Monday, November 7, 2011

Washington County Wineries

Western Washington Co. Vineyards
With the last vestiges of fall color still holding on in what has been a long and spectacular autumn in the Pacific Northwest, it's a perfect time to visit some of the wineries in Washington County. West of Portland and part of  the famed Willamette Valley Appellation, it is the closest winegrowing region to the city and has a long viticulture history, fabulous views, scenic rural roads, and offers a more intimate, laid-back, tasting room experience. If you have only visited large, high-profile California wineries, you are in for a big surprise.
Highway 26, also known as the Sunset Highway, is the main road heading west from Portland to the Coast, and a good route to begin a wine tour of Washington County.  Exit 61 offers an interesting choice. To the south, Shute Road leads into the 21st century, high-tech complex known as the Silicon Forest. To the north, Helvetia Road leads into a country side of rolling pastures and wooden barns; looking not unlike it did in the late 19th century when Swiss immigrants settled here. They named their crossroad community Helvetia, the old Roman term for Switzerland, and turned the fertile land into farms and dairies, some still operated by families of the original homesteaders.
Helvetia Tavern
A short distance north of Highway 26, Helvetia Road dips under a railroad trestle and on the other side is the bright red and green trimmed Helvetia Tavern. Formerly a country store, it is now a popular burger and beer joint and the jumbo, plate-sized hamburgers often appear on lists of Best Burgers in the Portland area. The interior has a homey, rustic feel with wooden floors and a décor featuring baseball caps and beer signs.
Beyond the tavern, the road makes a sharp turn to the west. On the right is Bishop Road with a sign pointing to Helvetia Winery and Christmas Tree Farm. The graveled, washboard road heads uphill passing the Pacific Crest Alpaca Farm where several hundred, purebred alpacas graze, gambol, and generally enjoy their sweeping view of the Coastal Range.
Helvetia Winery
Nearby is the Helvetia Winery, probably the only one in the world that doubles as a Christmas tree farm. Jacob Yungen operated a farm and winery here in the late 1800s when the area was known as Grape Hill. A century later, John Platt and ex-Congresswoman Elizabeth Furse purchased the farm and began growing wine grapes on the southern slopes, eventually opening their winery in 1996. The tasting room is located in the old Yungen farmhouse where, on weekends, visitors can enjoy samples of Chardonnay, Pinot Gris and Pinot Noir. A comfy back porch for lingering over wine, a lovely cottage garden with picnic tables, and a dozen or so dogs add to the rural charm. And, of course, Christmas trees are available for sale along with the wines.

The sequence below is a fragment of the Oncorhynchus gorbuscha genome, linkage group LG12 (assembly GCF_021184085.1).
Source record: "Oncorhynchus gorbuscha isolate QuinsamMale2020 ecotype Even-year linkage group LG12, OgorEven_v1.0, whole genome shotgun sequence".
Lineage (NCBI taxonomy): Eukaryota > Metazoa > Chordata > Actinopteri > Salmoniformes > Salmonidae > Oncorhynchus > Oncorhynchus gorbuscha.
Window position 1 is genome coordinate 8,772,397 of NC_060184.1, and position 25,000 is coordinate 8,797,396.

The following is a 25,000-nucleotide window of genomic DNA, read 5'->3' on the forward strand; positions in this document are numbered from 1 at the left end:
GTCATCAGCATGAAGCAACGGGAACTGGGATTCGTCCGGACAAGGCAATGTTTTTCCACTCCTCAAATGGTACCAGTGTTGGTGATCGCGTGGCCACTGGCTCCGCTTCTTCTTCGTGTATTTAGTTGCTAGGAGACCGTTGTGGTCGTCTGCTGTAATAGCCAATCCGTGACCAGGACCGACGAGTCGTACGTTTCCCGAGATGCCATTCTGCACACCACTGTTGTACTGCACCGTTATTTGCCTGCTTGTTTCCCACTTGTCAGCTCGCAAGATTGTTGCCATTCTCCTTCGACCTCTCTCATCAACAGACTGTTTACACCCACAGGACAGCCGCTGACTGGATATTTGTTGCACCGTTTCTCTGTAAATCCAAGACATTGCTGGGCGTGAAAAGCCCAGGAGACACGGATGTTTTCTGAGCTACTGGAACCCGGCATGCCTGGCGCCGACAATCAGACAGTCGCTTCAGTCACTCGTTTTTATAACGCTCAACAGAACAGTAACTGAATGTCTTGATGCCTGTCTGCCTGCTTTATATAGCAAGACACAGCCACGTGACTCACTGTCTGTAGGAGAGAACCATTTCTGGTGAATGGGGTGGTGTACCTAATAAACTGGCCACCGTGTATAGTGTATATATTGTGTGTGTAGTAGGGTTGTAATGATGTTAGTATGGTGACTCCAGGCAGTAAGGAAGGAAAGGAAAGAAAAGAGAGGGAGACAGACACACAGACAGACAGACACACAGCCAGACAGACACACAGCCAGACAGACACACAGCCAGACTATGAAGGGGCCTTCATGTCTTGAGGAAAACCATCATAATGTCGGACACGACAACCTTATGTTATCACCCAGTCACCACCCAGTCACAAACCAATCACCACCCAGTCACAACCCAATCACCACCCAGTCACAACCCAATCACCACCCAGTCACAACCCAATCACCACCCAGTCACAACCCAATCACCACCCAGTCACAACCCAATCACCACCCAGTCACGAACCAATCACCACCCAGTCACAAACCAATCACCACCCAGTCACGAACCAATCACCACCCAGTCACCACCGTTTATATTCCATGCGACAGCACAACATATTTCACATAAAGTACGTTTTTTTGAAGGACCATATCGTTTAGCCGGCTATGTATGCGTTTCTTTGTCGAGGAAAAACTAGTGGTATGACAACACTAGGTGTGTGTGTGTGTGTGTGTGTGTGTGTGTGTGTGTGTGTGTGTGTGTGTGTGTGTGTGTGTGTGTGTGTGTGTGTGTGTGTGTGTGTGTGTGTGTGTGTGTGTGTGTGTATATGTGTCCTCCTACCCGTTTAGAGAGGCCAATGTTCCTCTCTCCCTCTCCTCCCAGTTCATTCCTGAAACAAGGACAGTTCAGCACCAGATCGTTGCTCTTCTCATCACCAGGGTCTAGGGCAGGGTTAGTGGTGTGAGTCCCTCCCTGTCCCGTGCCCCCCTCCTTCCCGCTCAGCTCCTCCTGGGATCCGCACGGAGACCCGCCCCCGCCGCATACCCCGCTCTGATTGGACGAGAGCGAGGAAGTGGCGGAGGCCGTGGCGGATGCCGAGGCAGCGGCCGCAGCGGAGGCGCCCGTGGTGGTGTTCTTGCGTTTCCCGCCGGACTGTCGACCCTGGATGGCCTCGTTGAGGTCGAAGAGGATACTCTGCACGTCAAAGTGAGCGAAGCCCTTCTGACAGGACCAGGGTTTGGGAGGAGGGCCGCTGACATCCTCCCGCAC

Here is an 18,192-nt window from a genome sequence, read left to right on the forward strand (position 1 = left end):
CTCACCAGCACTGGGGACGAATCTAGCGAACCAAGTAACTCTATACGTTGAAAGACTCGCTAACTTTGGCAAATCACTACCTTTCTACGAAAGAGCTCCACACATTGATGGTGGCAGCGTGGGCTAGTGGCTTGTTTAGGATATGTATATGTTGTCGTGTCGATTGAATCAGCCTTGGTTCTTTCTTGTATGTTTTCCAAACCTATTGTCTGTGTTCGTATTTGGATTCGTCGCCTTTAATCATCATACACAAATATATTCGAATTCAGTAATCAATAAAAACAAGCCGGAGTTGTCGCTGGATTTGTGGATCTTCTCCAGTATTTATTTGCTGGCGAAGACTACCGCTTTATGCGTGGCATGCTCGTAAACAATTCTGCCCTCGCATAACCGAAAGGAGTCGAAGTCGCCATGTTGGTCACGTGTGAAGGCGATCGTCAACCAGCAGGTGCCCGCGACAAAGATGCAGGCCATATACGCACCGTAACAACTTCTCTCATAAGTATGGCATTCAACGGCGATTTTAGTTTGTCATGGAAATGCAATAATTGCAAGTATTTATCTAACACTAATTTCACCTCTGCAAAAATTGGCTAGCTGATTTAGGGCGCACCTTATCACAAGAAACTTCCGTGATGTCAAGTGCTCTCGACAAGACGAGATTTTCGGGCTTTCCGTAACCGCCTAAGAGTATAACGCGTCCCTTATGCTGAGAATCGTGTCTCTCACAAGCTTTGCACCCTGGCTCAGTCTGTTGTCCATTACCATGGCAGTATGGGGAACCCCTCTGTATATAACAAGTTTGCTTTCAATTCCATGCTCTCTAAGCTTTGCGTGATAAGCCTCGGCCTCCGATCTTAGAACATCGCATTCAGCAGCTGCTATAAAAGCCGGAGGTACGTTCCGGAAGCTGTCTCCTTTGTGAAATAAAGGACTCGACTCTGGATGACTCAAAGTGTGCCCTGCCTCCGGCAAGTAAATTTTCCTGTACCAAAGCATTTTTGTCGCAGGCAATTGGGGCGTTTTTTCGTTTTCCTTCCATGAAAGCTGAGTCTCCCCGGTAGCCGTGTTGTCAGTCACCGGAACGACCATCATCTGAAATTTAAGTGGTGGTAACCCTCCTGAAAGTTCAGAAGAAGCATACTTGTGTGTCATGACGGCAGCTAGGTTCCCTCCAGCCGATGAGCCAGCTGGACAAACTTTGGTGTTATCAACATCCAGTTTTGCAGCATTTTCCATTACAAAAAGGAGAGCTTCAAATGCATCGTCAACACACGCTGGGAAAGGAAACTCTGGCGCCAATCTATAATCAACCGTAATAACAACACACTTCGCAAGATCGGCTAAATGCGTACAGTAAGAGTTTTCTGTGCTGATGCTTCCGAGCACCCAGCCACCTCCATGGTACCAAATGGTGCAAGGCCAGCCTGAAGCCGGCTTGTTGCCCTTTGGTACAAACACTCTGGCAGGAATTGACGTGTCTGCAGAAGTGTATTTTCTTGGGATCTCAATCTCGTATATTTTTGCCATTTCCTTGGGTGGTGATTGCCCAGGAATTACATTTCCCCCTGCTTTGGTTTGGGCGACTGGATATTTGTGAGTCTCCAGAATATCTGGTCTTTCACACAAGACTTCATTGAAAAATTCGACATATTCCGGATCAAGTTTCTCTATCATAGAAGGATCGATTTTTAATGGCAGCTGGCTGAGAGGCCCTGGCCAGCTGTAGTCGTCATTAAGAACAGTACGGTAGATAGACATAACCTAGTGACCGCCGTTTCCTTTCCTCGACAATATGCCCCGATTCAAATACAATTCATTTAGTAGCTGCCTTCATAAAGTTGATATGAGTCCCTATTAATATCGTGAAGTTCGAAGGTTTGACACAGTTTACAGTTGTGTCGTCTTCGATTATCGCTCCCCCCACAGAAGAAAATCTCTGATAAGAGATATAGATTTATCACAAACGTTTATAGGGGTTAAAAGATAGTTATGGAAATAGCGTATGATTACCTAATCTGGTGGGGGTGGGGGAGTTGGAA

If you purchase a tree, you must make Shafer Vineyards your next stop. Back on Highway 26, exit at Highway 6 and turn south on Gales Creek Road. Harvey and Miki Shafer began growing grapes at their pretty Gales Creek Valley farm in 1973. Like many growers who begin by selling grapes to local wineries, they took the familiar path to making their own wines and by 1981, celebrated their first crush. The 34 acres on south-facing slopes include Pinot Noir, Pinot Gris, Chardonnay, Riesling, Sauvignon Blanc and Gewurtraminer; and you are likely to find a wide array of these varietals being poured at the tasting room bar. To decorate that Christmas tree, be sure to check out Miki’s Christmas shop offering a large assortment of high-end holiday ornaments and collectables. A shaded picnic area and gazebo offer a fine view of the valley and vineyards.
Vineyard views from Tualatin Estate Winery